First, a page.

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    Re: Timekeeping in the post-WWV/post-HF world
    From: Peter Monta
    Date: 2018 Sep 25, 22:30 -0700
    Hi Steve,



    I'm looking for a self-contained time reference to use in the event of a loss of GPS.


    For the purpose of celestial navigation, I assume.  Thus you're really interested in UT1, the Earth rotation angle, rather than uniform time per se.  You can have an excellent uniform timekeeper (an atomic clock of some type let's say), but your UT1 prediction will eventually go stale in a few years or decades.

    But aside from that, for the timekeeper / chronometer, there are the usual issues of accuracy, power budget, and cost. 

     

    My real question is: what is reasonable, and is the standard answer of three Timexes really the best we can do?


    At a power budget of microwatts, the high-accuracy thermocompensated quartz wristwatches are doing reasonably well.  These are effectively micropower TCXOs using two low-frequency crystals in a self-calibrating arrangement.  They are limited by rather high aging (on the order of a few ppm per year).  I'd like to see this type of wristwatch be disciplined by periodic checks against a stable MEMS reference, some of which have remarkably low aging.  The periodic checks would be so seldom (once per day let's say) that the power increase amortized over a long period would be negligible.

    At milliwatts, probably a mass-market TCXO (temperature-compensated crystal oscillator) is your best bet.  These can be pretty good for stability (~0.1 ppm over temp) and low cost (~$5).  They are better than wristwatches but would quickly run down a wristwatch battery.

    At a few watts, what you want is an OCXO, an oven-controlled crystal oscillator.  This is a crystal oscillator held at a certain temperature by a small heater.  The temperature is carefully chosen to be at the inflection point of the crystal's temperature dependence, so the tiny residual temperature fluctuations of the oven affect the crystal very little.  Accuracy, stability, aging are all maybe 50x better than TCXO.  Cost is perhaps $50 on the surplus market, even for premium features like double oven or SC cut.  New they would be several hundred dollars.

    If you can afford five or ten watts, an OCXO disciplined by a rubidium vapor cell will offer better long-term stability (lower aging) by a large factor, maybe another factor of 50 better than even an excellent plain OCXO.  These are available on eBay as surplus for around $200.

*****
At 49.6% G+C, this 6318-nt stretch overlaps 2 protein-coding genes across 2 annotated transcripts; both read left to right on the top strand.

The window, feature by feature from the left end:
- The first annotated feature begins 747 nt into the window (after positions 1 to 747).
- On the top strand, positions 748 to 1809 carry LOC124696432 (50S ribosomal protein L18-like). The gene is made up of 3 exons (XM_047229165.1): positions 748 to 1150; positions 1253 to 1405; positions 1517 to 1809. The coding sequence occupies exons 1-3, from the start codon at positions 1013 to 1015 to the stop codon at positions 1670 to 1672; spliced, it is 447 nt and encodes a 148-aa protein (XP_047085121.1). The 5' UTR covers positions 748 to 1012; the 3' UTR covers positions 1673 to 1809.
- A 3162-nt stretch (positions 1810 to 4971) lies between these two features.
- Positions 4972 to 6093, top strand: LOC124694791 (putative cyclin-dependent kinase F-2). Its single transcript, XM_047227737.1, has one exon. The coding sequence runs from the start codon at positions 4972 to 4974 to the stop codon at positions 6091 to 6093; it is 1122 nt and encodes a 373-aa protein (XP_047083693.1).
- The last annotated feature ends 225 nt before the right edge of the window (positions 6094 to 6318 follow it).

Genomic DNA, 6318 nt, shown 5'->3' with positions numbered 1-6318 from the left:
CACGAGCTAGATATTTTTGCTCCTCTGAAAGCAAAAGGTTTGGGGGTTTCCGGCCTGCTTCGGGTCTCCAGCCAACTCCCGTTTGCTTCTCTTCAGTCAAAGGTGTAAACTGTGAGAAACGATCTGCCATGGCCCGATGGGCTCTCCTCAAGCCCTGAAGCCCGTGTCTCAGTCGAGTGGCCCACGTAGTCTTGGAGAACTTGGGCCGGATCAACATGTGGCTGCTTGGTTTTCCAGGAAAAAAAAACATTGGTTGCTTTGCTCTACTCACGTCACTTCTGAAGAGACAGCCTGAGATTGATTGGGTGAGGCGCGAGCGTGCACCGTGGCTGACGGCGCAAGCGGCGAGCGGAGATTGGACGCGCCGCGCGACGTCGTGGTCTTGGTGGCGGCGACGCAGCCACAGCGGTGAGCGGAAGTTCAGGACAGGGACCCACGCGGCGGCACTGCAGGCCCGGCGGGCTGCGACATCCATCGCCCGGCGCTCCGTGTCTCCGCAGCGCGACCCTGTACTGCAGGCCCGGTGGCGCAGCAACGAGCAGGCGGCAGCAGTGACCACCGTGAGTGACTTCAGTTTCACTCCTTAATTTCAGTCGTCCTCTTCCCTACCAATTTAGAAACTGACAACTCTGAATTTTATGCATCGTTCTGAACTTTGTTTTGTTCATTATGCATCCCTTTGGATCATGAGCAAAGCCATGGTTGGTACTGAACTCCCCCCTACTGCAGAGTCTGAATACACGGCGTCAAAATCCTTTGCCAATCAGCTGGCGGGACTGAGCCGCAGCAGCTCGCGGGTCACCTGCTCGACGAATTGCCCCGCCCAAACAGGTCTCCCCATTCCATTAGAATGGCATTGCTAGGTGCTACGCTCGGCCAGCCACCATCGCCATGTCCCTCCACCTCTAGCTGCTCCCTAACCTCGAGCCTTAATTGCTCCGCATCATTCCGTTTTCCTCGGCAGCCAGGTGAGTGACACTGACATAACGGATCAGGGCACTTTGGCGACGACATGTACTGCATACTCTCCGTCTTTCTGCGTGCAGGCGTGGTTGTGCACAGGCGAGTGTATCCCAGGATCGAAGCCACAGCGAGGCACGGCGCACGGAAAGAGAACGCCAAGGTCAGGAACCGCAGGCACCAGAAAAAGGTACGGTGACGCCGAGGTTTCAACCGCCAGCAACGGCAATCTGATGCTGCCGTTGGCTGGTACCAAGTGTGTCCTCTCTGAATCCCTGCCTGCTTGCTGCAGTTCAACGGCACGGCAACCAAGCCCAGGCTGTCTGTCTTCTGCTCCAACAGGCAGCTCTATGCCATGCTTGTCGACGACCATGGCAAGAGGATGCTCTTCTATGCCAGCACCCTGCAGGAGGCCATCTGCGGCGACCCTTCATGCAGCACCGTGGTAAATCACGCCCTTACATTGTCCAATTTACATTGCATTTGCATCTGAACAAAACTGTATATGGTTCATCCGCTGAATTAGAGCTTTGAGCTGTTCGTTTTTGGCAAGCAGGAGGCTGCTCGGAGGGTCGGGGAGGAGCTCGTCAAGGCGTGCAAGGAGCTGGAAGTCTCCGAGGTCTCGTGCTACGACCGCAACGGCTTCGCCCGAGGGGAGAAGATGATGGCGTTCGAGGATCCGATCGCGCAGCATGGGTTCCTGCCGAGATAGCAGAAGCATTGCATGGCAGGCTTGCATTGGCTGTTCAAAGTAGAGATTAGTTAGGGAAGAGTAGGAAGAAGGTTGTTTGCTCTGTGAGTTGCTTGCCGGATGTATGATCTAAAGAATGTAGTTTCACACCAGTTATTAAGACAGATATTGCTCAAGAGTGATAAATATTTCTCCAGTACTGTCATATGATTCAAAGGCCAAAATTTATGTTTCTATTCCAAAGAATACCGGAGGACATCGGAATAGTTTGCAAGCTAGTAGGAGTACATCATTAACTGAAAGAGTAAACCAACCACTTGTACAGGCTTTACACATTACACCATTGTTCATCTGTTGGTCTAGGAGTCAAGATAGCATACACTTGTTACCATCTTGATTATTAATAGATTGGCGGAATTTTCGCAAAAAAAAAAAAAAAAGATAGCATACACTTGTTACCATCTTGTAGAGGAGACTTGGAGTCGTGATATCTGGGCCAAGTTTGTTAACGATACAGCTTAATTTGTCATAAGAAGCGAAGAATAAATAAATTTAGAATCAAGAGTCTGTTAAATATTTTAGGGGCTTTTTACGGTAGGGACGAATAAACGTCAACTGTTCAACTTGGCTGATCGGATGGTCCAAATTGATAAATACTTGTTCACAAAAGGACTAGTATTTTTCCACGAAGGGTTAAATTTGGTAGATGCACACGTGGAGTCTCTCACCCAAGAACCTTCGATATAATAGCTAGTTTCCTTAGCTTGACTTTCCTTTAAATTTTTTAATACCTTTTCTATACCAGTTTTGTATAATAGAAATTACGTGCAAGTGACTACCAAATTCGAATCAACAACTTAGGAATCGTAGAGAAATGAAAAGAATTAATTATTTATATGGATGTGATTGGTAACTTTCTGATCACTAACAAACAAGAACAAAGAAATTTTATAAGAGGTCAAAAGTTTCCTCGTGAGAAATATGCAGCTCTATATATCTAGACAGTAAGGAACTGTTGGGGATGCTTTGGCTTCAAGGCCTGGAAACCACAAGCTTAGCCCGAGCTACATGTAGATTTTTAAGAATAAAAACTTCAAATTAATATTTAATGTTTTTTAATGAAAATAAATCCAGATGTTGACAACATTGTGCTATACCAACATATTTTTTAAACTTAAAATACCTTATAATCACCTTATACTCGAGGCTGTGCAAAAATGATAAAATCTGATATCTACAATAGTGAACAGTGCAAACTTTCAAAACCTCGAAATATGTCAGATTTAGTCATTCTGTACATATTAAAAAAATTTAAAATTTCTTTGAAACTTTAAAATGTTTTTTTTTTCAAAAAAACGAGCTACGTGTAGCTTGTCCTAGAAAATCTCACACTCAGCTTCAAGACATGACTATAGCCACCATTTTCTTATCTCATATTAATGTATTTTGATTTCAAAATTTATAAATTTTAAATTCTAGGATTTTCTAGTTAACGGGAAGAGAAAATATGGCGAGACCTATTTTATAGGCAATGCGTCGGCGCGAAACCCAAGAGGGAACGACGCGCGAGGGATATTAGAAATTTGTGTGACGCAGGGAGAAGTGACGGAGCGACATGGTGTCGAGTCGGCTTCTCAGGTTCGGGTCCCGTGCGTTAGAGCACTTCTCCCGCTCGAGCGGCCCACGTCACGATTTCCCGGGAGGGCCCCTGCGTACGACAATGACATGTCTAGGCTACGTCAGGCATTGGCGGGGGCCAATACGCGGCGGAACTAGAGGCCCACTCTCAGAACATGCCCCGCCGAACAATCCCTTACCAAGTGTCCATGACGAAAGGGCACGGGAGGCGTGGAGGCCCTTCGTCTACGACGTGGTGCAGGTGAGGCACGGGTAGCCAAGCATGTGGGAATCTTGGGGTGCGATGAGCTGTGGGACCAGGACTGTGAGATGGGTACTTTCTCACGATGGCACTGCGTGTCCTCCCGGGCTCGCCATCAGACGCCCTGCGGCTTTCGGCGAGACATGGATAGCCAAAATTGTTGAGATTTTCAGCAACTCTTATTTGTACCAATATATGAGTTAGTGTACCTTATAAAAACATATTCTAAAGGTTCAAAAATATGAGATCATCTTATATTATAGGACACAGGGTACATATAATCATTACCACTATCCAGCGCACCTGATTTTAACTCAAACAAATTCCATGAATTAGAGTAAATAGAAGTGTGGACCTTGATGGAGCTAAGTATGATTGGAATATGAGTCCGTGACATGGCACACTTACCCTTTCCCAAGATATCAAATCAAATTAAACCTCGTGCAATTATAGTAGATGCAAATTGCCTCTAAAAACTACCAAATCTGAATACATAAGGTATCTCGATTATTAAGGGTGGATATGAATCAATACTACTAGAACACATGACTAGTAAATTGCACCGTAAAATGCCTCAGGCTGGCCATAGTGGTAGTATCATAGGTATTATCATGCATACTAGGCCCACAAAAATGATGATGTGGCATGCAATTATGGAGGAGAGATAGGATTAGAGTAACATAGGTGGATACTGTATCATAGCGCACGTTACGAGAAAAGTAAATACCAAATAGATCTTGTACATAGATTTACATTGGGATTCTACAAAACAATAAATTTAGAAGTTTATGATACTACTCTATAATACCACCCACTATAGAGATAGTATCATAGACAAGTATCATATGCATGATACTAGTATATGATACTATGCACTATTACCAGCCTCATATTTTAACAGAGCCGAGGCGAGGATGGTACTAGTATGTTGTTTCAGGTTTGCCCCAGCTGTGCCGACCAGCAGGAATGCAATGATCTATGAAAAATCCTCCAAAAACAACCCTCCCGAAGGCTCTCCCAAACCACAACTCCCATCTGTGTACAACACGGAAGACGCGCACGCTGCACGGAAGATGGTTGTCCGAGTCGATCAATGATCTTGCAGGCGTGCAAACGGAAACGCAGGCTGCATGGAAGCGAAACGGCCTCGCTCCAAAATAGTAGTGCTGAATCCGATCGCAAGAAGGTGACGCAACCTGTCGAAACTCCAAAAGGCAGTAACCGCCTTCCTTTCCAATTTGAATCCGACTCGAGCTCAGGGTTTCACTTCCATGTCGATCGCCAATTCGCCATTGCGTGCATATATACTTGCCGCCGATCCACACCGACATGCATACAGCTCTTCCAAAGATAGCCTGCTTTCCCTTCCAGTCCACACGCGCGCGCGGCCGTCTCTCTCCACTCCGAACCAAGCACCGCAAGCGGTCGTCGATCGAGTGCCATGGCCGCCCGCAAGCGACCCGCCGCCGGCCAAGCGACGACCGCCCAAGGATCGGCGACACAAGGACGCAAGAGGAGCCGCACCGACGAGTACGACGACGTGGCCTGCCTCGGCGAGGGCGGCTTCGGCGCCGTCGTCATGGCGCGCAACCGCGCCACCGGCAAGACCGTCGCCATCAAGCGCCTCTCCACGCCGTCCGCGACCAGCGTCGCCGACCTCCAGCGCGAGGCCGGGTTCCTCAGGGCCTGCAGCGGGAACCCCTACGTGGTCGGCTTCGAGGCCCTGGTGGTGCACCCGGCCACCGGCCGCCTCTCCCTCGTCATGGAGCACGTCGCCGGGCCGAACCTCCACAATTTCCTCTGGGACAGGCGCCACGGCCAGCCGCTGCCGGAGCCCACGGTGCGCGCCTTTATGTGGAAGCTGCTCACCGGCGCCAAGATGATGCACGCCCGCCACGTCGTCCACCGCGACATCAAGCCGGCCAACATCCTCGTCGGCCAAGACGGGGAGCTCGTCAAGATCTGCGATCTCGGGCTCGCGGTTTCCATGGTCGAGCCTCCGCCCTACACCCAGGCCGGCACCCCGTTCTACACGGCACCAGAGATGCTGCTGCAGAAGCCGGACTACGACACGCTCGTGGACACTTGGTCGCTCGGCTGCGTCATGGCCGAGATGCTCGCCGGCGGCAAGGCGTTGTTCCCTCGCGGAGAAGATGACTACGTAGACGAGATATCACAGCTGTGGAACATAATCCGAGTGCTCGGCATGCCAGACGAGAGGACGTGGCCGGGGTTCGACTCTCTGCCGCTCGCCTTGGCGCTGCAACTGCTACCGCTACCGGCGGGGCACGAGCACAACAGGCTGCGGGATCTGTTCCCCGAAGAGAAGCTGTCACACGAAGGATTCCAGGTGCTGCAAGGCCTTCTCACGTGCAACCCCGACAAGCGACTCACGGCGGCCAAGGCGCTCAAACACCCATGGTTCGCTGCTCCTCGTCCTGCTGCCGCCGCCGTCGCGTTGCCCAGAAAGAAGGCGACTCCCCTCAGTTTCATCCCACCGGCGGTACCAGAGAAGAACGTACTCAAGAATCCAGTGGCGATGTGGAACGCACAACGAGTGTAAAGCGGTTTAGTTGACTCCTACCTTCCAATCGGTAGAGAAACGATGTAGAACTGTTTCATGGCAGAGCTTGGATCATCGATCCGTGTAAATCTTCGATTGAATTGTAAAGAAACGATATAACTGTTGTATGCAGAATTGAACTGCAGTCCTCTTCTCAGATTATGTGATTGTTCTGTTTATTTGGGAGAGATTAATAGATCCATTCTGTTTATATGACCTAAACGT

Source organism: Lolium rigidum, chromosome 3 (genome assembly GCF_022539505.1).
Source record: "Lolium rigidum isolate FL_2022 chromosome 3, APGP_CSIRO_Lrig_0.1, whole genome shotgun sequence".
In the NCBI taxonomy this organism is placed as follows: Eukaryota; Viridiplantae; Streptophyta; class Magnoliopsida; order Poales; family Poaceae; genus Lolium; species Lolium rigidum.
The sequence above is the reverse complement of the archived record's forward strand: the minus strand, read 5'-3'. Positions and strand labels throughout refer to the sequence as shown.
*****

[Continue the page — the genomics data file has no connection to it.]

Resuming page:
I'm not sure it makes sense to go beyond rubidium because of the UT1 limitation mentioned above, but if you really want better uniform time, you will need a cesium clock to avoid certain rubidium aging mechanisms.  There are small cesium clocks available from Symmetricom for $2k or so (and they are under 1 watt I believe; quite amazing).  A lab-quality cesium like the 5071A is much more expensive ($100k?) and probably past the reasonable point of hosting in a marine environment, unless it's an aircraft carrier.  Beyond the lab cesiums are things like cesium fountains and optical trapped-ion clocks.

    As a fun exercise, I wonder whether an OCXO could be ovenized by the ocean.  That would really reduce its power footprint, from watts to milliwatts.  Dangle it from a ~100 meter tether.  You'd need a special crystal with turnover temp at 15 degrees C or thereabouts.  One would extend or retract the tether to keep the temperature at the crystal's sweet spot.

    The time-nuts mailing list might be a good source of advice.
     

    I get it on the constant error rate.  I'm not sure that the error rate of the average cheap digital watch is as constant as is widely believed particularly when the watches are not stored at a constant temperature.


    Right.  The cheap ones have a quadratic turnover at wrist temperature, and even a few degrees away from this temp, it is an error of many ppm.  The thermocompensated watches get rid of this to first order, but the thermal match between the crystals is never quite perfect.  With high-frequency crystals and cuts (5 MHz and up), the turnover is cubic, which is much better.

    The constancy of the error rate can be characterized by the "Allan deviation", the RMS change in frequency over a given time interval.

    Cheers,
    Peter

       
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